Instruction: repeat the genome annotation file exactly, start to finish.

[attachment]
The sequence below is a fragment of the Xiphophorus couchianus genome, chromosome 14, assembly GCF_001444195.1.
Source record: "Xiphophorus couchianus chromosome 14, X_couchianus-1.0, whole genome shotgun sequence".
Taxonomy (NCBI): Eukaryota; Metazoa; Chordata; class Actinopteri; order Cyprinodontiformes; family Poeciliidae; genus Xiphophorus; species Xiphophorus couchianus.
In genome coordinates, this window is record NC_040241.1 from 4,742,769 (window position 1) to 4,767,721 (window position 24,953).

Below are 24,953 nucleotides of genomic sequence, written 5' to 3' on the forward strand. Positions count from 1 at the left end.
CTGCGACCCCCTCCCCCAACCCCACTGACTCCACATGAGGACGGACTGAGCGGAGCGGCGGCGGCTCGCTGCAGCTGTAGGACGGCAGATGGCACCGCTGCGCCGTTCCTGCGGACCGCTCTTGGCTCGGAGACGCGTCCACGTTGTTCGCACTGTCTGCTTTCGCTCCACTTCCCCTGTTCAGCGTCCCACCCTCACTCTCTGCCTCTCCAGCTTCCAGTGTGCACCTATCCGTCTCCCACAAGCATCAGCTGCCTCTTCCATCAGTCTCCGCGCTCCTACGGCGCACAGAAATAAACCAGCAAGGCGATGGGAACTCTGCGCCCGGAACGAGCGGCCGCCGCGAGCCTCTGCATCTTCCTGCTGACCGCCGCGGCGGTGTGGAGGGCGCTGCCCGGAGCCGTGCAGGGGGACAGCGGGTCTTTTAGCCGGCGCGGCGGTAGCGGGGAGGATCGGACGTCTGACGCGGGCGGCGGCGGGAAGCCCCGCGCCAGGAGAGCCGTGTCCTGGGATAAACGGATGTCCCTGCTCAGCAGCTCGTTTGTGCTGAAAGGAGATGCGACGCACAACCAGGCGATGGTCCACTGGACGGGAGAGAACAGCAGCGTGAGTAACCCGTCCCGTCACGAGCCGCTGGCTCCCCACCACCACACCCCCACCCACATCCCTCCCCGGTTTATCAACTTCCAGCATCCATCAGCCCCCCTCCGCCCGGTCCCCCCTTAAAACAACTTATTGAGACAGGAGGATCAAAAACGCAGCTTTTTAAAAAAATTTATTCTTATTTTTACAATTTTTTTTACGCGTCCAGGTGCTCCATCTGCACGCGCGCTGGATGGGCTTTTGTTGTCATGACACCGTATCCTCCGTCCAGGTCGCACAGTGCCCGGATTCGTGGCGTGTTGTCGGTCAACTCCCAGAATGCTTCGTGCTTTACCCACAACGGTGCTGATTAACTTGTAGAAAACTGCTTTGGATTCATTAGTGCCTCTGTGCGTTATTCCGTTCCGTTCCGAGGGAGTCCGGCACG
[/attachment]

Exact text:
The sequence below is a fragment of the Xiphophorus couchianus genome, chromosome 14, assembly GCF_001444195.1.
Source record: "Xiphophorus couchianus chromosome 14, X_couchianus-1.0, whole genome shotgun sequence".
Taxonomy (NCBI): Eukaryota; Metazoa; Chordata; class Actinopteri; order Cyprinodontiformes; family Poeciliidae; genus Xiphophorus; species Xiphophorus couchianus.
In genome coordinates, this window is record NC_040241.1 from 4,742,769 (window position 1) to 4,767,721 (window position 24,953).

Below are 24,953 nucleotides of genomic sequence, written 5' to 3' on the forward strand. Positions count from 1 at the left end.
CTGCGACCCCCTCCCCCAACCCCACTGACTCCACATGAGGACGGACTGAGCGGAGCGGCGGCGGCTCGCTGCAGCTGTAGGACGGCAGATGGCACCGCTGCGCCGTTCCTGCGGACCGCTCTTGGCTCGGAGACGCGTCCACGTTGTTCGCACTGTCTGCTTTCGCTCCACTTCCCCTGTTCAGCGTCCCACCCTCACTCTCTGCCTCTCCAGCTTCCAGTGTGCACCTATCCGTCTCCCACAAGCATCAGCTGCCTCTTCCATCAGTCTCCGCGCTCCTACGGCGCACAGAAATAAACCAGCAAGGCGATGGGAACTCTGCGCCCGGAACGAGCGGCCGCCGCGAGCCTCTGCATCTTCCTGCTGACCGCCGCGGCGGTGTGGAGGGCGCTGCCCGGAGCCGTGCAGGGGGACAGCGGGTCTTTTAGCCGGCGCGGCGGTAGCGGGGAGGATCGGACGTCTGACGCGGGCGGCGGCGGGAAGCCCCGCGCCAGGAGAGCCGTGTCCTGGGATAAACGGATGTCCCTGCTCAGCAGCTCGTTTGTGCTGAAAGGAGATGCGACGCACAACCAGGCGATGGTCCACTGGACGGGAGAGAACAGCAGCGTGAGTAACCCGTCCCGTCACGAGCCGCTGGCTCCCCACCACCACACCCCCACCCACATCCCTCCCCGGTTTATCAACTTCCAGCATCCATCAGCCCCCCTCCGCCCGGTCCCCCCTTAAAACAACTTATTGAGACAGGAGGATCAAAAACGCAGCTTTTTAAAAAAATTTATTCTTATTTTTACAATTTTTTTTACGCGTCCAGGTGCTCCATCTGCACGCGCGCTGGATGGGCTTTTGTTGTCATGACACCGTATCCTCCGTCCAGGTCGCACAGTGCCCGGATTCGTGGCGTGTTGTCGGTCAACTCCCAGAATGCTTCGTGCTTTACCCACAACGGTGCTGATTAACTTGTAGAAAACTGCTTTGGATTCATTAGTGCCTCTGTGCGTTATTCCGTTCCGTTCCGAGGGAGTCCGGCACG